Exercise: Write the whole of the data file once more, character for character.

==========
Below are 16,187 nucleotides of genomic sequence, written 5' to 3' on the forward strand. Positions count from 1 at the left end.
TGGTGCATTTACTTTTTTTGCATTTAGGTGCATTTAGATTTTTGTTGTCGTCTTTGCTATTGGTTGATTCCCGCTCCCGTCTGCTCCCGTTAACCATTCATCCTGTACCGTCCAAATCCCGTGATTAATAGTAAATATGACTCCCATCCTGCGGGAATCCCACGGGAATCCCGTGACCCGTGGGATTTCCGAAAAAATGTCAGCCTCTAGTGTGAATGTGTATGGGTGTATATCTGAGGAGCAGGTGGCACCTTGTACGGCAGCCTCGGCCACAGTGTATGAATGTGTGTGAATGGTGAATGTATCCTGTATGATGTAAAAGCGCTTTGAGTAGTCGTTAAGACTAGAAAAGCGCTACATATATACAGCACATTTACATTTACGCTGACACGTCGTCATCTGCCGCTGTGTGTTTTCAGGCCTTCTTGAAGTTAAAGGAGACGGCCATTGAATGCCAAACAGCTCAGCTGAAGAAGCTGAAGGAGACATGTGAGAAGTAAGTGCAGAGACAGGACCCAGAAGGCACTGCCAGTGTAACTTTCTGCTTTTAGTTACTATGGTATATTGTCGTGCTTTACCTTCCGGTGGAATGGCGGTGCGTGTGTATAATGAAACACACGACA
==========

Below are 16,187 nucleotides of genomic sequence, written 5' to 3' on the forward strand. Positions count from 1 at the left end.
TGGTGCATTTACTTTTTTTGCATTTAGGTGCATTTAGATTTTTGTTGTCGTCTTTGCTATTGGTTGATTCCCGCTCCCGTCTGCTCCCGTTAACCATTCATCCTGTACCGTCCAAATCCCGTGATTAATAGTAAATATGACTCCCATCCTGCGGGAATCCCACGGGAATCCCGTGACCCGTGGGATTTCCGAAAAAATGTCAGCCTCTAGTGTGAATGTGTATGGGTGTATATCTGAGGAGCAGGTGGCACCTTGTACGGCAGCCTCGGCCACAGTGTATGAATGTGTGTGAATGGTGAATGTATCCTGTATGATGTAAAAGCGCTTTGAGTAGTCGTTAAGACTAGAAAAGCGCTACATATATACAGCACATTTACATTTACGCTGACACGTCGTCATCTGCCGCTGTGTGTTTTCAGGCCTTCTTGAAGTTAAAGGAGACGGCCATTGAATGCCAAACAGCTCAGCTGAAGAAGCTGAAGGAGACATGTGAGAAGTAAGTGCAGAGACAGGACCCAGAAGGCACTGCCAGTGTAACTTTCTGCTTTTAGTTACTATGGTATATTGTCGTGCTTTACCTTCCGGTGGAATGGCGGTGCGTGTGTATAATGAAACACACGACA